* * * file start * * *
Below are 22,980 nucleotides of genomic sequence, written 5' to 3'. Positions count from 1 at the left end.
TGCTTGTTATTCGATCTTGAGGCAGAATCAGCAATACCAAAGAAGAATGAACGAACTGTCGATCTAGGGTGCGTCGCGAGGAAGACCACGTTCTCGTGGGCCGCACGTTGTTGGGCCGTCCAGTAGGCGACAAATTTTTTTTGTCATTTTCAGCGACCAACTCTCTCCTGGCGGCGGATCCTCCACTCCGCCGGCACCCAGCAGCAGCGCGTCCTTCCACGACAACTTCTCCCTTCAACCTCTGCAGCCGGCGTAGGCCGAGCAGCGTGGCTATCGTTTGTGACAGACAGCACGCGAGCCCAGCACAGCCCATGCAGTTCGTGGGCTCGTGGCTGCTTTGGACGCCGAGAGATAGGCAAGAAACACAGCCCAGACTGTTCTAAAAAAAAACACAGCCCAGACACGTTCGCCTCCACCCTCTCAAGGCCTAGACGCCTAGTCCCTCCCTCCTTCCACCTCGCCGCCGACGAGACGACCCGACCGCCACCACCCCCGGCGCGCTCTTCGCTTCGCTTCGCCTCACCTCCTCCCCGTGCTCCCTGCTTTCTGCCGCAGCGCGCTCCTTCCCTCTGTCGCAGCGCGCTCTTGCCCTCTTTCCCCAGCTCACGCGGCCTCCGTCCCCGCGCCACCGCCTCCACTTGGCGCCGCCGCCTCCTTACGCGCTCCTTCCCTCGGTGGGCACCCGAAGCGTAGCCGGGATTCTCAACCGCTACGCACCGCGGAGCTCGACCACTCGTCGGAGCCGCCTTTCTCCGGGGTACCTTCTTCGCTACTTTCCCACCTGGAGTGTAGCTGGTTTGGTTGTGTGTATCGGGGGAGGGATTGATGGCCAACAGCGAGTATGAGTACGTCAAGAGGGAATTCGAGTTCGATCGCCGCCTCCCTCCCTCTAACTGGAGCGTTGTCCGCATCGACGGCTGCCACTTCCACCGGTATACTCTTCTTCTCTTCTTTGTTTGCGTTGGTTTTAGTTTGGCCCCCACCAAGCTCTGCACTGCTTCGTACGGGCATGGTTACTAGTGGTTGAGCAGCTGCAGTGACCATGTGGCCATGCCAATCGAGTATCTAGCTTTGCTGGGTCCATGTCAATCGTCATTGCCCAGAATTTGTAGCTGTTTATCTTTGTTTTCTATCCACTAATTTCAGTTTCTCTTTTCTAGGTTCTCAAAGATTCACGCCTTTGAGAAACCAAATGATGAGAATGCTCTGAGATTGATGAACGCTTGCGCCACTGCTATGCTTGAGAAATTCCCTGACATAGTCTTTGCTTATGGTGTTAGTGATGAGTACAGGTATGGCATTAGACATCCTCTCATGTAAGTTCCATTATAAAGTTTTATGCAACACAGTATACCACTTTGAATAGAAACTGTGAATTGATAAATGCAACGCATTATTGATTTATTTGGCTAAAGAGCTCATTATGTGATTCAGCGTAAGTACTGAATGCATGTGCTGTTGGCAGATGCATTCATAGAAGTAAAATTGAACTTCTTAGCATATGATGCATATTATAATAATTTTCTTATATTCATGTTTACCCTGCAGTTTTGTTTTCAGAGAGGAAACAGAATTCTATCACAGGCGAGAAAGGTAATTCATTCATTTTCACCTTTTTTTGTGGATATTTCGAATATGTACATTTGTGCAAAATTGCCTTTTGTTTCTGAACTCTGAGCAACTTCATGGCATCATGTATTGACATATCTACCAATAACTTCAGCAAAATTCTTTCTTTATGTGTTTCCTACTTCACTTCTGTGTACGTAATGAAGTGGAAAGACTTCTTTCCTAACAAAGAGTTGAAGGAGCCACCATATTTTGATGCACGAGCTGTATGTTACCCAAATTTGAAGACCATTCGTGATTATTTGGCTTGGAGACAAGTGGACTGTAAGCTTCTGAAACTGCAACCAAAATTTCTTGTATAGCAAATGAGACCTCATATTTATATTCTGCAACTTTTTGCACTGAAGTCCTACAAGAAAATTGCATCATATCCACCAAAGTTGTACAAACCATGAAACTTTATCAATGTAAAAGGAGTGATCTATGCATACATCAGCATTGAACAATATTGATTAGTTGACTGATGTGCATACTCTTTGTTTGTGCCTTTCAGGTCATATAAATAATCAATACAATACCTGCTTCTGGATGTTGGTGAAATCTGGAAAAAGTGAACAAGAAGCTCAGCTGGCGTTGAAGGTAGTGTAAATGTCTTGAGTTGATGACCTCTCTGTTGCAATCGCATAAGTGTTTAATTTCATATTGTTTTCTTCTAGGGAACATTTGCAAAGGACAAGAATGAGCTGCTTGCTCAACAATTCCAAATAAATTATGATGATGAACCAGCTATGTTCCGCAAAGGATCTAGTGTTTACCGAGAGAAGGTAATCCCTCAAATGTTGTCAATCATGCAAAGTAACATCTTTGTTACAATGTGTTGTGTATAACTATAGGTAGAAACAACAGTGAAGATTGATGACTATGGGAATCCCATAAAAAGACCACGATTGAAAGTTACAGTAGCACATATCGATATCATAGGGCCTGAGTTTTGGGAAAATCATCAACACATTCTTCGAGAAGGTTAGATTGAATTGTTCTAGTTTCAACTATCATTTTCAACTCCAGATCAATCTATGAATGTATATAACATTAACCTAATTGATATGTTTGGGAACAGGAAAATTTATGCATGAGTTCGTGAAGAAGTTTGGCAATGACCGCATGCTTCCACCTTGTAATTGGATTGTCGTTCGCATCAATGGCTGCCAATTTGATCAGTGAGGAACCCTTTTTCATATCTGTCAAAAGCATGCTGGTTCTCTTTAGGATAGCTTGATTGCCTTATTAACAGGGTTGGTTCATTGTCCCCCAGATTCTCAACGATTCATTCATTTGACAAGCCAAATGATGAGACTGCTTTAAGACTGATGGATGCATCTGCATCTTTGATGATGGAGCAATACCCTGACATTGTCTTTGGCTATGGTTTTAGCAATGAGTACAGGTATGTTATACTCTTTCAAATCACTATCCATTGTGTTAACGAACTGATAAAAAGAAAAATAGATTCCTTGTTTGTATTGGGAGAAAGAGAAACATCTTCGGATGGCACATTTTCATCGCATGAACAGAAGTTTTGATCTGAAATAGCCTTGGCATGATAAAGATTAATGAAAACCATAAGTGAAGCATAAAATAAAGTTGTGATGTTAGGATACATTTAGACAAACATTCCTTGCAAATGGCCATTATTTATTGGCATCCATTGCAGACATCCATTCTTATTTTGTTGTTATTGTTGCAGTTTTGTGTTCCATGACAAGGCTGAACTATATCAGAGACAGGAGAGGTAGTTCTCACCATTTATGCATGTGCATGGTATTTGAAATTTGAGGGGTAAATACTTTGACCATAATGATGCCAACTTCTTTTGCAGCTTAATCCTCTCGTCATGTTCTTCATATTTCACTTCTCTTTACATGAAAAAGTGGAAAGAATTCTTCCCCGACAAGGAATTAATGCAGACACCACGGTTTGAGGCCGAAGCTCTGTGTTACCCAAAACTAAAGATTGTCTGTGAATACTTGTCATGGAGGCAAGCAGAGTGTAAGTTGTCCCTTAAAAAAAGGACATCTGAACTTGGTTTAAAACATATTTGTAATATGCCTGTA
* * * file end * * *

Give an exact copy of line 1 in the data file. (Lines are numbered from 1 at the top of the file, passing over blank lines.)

Below are 22,980 nucleotides of genomic sequence, written 5' to 3'. Positions count from 1 at the left end.